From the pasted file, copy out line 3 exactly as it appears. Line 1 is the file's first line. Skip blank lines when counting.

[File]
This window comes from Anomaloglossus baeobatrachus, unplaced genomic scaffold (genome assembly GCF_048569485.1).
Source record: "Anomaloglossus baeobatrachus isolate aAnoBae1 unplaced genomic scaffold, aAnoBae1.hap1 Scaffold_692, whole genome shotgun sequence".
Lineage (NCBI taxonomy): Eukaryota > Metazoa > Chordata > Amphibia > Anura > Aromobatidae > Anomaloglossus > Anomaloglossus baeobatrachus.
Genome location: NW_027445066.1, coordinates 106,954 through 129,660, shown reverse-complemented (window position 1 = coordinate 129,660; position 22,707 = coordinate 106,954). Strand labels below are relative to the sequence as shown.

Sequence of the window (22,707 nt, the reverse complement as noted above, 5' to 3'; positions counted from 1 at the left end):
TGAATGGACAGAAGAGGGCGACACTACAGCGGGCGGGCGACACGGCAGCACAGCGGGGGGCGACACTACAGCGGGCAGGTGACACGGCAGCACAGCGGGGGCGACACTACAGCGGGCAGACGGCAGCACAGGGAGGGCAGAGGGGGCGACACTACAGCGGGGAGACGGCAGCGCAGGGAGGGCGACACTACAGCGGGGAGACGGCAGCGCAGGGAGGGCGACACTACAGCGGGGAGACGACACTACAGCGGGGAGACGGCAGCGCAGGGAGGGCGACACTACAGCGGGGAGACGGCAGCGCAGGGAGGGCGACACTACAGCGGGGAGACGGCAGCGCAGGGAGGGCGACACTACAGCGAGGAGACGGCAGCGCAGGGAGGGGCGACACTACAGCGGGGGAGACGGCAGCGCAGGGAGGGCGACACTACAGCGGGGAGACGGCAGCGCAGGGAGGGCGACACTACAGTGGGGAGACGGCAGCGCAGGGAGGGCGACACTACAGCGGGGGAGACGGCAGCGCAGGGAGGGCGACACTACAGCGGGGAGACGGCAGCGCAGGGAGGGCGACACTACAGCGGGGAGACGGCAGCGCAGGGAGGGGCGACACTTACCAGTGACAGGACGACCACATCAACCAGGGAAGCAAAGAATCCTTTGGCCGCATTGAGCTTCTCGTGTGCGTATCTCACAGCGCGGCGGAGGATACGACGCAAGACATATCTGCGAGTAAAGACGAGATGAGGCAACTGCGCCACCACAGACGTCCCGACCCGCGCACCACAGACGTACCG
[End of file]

Lineage (NCBI taxonomy): Eukaryota > Metazoa > Chordata > Amphibia > Anura > Aromobatidae > Anomaloglossus > Anomaloglossus baeobatrachus.